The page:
Ellicott Square Building
|Ellicott Square Building|
|Location||283 Main Street, Buffalo, NY, USA|
|Roof||164.00 ft (49.99 m)|
|Floor area||447,000 sq ft (41,527.7 m2)|
|Design and construction|
|Architect||Daniel Burnham & Co|
The Ellicott Square Building is an office complex in Buffalo, New York, USA. It was designed by Charles Atwood of D. H. Burnham & Company, and completed in May, 1896. At the time of its completion, it was the largest office building in the world. In 1896 and 1897, the building was the site of Edisonia Hall and the Vitascope Theater, the earliest known dedicated motion picture theater in the world.
At 10 stories high – with the capacity to support 10 more floors – and 447,000 square feet (41,500 m2), the Ellicott Square Building was the largest office building in the world by floor area until 1908, with the opening of the Hudson Terminal buildings in New York City. It was built at a cost of $3.5 million in less than one year. The building was named after Joseph Ellicott, the planner and surveyor who laid out the then-village of Buffalo.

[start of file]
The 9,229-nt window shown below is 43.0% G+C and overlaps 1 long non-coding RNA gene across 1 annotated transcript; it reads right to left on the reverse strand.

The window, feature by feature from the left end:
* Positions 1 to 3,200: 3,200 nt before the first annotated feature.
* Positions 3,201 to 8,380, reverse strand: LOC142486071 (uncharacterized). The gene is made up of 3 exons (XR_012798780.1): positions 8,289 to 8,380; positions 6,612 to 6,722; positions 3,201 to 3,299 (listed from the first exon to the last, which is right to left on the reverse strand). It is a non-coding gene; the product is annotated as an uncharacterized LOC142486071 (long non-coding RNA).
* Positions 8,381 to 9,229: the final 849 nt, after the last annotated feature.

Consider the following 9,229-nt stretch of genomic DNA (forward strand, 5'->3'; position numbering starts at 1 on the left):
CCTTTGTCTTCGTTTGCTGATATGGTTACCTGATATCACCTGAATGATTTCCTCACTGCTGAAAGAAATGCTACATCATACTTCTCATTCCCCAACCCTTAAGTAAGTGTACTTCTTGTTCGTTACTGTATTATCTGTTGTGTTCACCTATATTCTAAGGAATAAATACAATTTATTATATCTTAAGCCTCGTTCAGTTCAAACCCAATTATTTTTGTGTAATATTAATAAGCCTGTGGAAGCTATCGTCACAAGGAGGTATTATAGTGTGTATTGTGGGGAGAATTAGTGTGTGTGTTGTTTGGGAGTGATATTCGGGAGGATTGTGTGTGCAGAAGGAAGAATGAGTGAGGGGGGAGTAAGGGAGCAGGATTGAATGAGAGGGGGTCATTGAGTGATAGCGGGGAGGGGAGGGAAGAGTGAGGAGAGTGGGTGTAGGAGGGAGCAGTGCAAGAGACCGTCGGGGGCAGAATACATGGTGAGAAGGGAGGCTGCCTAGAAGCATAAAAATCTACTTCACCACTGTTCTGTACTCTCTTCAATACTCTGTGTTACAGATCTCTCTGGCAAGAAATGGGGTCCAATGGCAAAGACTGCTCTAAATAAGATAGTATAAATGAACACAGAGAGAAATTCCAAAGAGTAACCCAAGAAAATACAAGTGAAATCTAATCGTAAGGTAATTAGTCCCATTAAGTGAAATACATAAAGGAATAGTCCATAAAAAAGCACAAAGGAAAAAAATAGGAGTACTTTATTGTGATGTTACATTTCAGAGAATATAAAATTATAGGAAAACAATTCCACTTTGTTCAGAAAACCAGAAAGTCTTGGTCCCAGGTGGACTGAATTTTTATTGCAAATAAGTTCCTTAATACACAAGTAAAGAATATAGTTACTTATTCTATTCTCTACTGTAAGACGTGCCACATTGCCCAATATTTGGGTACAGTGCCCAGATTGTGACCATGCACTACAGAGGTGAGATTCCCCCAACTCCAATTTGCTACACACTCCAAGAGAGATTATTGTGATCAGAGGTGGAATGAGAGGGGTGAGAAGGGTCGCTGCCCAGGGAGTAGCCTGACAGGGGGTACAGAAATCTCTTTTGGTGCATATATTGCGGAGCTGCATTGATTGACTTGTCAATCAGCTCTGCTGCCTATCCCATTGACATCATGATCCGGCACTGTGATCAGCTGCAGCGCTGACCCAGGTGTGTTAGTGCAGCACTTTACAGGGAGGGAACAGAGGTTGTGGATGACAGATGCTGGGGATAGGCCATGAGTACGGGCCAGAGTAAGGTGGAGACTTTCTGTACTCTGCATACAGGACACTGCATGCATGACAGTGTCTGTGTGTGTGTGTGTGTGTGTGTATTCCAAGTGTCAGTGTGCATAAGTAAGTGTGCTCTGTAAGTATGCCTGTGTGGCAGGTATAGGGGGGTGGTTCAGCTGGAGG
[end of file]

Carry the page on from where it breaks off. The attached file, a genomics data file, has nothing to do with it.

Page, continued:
The mantra of architect Daniel Burnham was "make no little plans, they have no magic to stir men’s blood; think big." Built in the Italian Renaissance style, the exterior of the Ellicott Square Building is made of granite, iron and terra cotta with a veneer of pearl gray brick. The majestic interior courtyard contains a marble mosaic floor designed by William Winthrop Kent and James A. Johnson. Imported from Italy, the 23 million pieces of marble on the mosaic depict sun symbols from civilizations around the world. The interior court resembles that of the Rookery Building in Chicago.
There are broad stairs on either side and a glass roof in an ornamental steel frame provides natural light. The building features ornate glove lamps, intricate columns, carefully proportioned classical features gracing doorways, marble and brass to trim iron and stone.
The beautiful lobby of the Ellicott Square Building remains a favorite gathering spot for political rallies, weddings and social functions. In 1984 it was used for hotel scenes in the movie The Natural.
The terracotta cornice was removed in 1971, and soon thereafter most of the forty lion heads on the exterior were also removed.
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